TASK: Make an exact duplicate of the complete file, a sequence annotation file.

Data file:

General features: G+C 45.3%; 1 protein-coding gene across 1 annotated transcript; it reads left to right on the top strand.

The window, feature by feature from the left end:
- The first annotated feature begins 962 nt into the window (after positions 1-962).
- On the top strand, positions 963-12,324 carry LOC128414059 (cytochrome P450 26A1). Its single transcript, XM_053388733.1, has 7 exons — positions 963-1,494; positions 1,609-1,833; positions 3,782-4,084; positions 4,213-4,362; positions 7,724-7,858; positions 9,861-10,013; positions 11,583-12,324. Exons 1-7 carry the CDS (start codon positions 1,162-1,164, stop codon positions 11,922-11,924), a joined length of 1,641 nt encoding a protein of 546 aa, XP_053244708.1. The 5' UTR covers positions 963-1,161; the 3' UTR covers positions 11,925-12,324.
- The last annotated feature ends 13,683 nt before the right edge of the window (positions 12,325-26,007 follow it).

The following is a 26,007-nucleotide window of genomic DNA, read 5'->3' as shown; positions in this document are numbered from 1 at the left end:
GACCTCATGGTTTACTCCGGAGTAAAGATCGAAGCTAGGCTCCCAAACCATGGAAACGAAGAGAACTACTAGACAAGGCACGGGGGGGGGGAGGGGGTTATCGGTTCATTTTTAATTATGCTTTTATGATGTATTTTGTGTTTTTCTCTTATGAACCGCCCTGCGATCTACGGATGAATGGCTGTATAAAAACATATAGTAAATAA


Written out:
General features: G+C 45.3%; 1 protein-coding gene across 1 annotated transcript; it reads left to right on the top strand.

The window, feature by feature from the left end:
- The first annotated feature begins 962 nt into the window (after positions 1-962).
- On the top strand, positions 963-12,324 carry LOC128414059 (cytochrome P450 26A1). Its single transcript, XM_053388733.1, has 7 exons — positions 963-1,494; positions 1,609-1,833; positions 3,782-4,084; positions 4,213-4,362; positions 7,724-7,858; positions 9,861-10,013; positions 11,583-12,324. Exons 1-7 carry the CDS (start codon positions 1,162-1,164, stop codon positions 11,922-11,924), a joined length of 1,641 nt encoding a protein of 546 aa, XP_053244708.1. The 5' UTR covers positions 963-1,161; the 3' UTR covers positions 11,925-12,324.
- The last annotated feature ends 13,683 nt before the right edge of the window (positions 12,325-26,007 follow it).

The following is a 26,007-nucleotide window of genomic DNA, read 5'->3' as shown; positions in this document are numbered from 1 at the left end:
GACCTCATGGTTTACTCCGGAGTAAAGATCGAAGCTAGGCTCCCAAACCATGGAAACGAAGAGAACTACTAGACAAGGCACGGGGGGGGGGAGGGGGTTATCGGTTCATTTTTAATTATGCTTTTATGATGTATTTTGTGTTTTTCTCTTATGAACCGCCCTGCGATCTACGGATGAATGGCTGTATAAAAACATATAGTAAATAA